Never has a creamy beverage garnered as much controversy as milk.
Be it traditional dairy milk in its raw or pasteurized form, almond milk made with almost no almonds whatsoever, or Britney Spears' favorite brand of soymilk, there is something about that cold creamy beverage that a lot of us grew up on—and still like to pour into our five cups of coffee a day—that just has a magical way of pissing people off.
Today's case in point is skim milk, since it has inspired a full-blown lawsuit against the state of Florida on whether local law should require skim milk containers sold in Florida to be labeled as "imitation milk," and not "skim milk." The basis for this lawsuit stems from Florida's Department of Agriculture and Consumer Affairs' belief that skim milk is not real milk, unless vitamins are added to it. And one very defiant local milk producer that has had enough, Ocheesee Creamery.
Like many other small family farms around the country, the Ocheesee family are answering American's growing concern of preferring additive-free foods in their diet, priding themselves in adding zero additives to their grass fed milk grown in Florida's Calhoun County, including their controversial skim milk. According to the Associated Press, this lawsuit has been three years in the making. "To me, it's degrading and a slap in the face because it's pure, unadulterated skim milk," said Mary Lou Wesselhoeft, Ocheesee Creamery's co-owner owner in the report.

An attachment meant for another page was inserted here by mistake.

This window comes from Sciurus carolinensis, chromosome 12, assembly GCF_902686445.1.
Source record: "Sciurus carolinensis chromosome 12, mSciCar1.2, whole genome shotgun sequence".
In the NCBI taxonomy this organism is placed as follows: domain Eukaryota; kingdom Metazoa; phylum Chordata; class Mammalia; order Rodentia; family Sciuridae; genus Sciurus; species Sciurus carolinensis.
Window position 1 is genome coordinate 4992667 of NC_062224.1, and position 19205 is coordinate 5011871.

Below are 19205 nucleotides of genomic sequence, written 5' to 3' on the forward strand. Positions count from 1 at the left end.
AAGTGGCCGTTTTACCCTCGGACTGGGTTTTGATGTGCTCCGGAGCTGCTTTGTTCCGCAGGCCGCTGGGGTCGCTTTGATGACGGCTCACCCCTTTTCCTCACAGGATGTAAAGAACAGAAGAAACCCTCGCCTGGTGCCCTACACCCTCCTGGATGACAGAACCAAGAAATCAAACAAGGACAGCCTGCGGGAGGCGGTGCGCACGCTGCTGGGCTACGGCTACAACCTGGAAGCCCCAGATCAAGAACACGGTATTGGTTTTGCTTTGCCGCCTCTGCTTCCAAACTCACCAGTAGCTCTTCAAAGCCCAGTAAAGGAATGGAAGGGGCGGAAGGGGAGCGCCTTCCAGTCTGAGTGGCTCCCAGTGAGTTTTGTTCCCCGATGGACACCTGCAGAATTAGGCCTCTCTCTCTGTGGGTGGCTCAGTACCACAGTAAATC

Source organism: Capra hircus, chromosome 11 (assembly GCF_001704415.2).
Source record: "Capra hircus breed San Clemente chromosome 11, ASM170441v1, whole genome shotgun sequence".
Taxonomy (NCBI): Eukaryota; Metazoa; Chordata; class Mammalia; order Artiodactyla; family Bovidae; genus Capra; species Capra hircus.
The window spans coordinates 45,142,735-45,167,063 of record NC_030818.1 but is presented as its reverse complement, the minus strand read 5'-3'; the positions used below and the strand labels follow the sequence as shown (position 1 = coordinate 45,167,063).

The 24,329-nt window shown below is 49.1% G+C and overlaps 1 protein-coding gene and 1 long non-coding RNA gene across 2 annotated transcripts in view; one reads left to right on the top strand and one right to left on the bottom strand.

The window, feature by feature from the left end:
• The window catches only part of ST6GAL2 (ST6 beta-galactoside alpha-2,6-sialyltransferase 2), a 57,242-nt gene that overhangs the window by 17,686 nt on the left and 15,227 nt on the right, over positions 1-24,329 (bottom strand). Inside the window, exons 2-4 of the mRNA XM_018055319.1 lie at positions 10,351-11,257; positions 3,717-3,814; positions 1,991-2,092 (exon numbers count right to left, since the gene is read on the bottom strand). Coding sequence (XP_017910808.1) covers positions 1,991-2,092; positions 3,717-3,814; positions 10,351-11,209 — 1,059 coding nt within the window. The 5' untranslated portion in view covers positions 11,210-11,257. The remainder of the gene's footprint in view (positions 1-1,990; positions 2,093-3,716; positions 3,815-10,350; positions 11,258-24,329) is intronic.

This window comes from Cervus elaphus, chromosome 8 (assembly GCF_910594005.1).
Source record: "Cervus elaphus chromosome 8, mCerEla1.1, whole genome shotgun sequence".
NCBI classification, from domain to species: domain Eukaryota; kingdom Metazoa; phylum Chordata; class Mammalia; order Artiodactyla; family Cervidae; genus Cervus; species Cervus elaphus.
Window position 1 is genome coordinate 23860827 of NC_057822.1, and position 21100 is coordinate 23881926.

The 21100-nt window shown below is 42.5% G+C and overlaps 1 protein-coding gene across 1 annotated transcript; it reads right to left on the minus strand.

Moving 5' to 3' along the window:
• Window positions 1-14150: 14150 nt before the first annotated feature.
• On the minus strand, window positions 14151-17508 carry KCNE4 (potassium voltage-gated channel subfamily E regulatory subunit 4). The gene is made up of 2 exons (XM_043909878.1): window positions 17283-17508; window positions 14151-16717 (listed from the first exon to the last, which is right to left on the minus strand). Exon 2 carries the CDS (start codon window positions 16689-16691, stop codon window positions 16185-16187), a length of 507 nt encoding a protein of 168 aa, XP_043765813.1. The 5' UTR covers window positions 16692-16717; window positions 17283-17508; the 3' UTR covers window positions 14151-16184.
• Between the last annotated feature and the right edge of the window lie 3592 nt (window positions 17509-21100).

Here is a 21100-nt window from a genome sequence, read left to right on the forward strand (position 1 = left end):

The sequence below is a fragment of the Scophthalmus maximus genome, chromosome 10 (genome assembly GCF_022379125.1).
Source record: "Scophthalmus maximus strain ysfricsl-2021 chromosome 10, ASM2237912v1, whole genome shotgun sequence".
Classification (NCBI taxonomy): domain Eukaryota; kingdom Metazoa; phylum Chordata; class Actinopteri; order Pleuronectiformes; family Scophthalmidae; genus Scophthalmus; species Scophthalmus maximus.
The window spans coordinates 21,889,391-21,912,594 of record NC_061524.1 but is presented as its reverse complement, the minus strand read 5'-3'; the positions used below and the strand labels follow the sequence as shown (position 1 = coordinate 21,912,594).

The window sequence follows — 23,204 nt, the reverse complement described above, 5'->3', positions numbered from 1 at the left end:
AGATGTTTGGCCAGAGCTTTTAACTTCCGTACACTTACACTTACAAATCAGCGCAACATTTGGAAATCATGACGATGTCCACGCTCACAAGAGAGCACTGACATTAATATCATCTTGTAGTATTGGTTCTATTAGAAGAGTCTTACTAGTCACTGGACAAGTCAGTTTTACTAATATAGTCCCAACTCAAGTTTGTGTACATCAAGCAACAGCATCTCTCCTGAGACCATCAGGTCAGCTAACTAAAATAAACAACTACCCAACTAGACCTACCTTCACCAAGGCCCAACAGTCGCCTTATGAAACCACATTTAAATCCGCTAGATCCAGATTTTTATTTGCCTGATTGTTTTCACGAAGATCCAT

Prior to this new requirement, the dairy farm was selling upwards of 200 gallons of skim milk a week at five dollars a gallon, but when the the state ordered them to relabel it or stop selling it, that's when the Institute for Justice stepped in to represent Ocheesee in the court of law.
The plot only thickens from here. Paul Wesselhoeft, Ocheesee's other co-owner, is claiming that the state was okay with their milk being labeled skim milk three years ago and that now, "the same department insists on labeling it imitation milk."
If you want to get technical, the Oxford Dictionary simply defines skim milk as "milk from which the cream has been removed" with no mentions of any vitamins at all. While the USDA actually recommends drinking low-fat milk over the full-fat stuff anyway.
The trial is not taking place until November. In the meanwhile, you can always try out some of the other milks out there. We hear camel milk tastes pretty awesome and is good for you, too.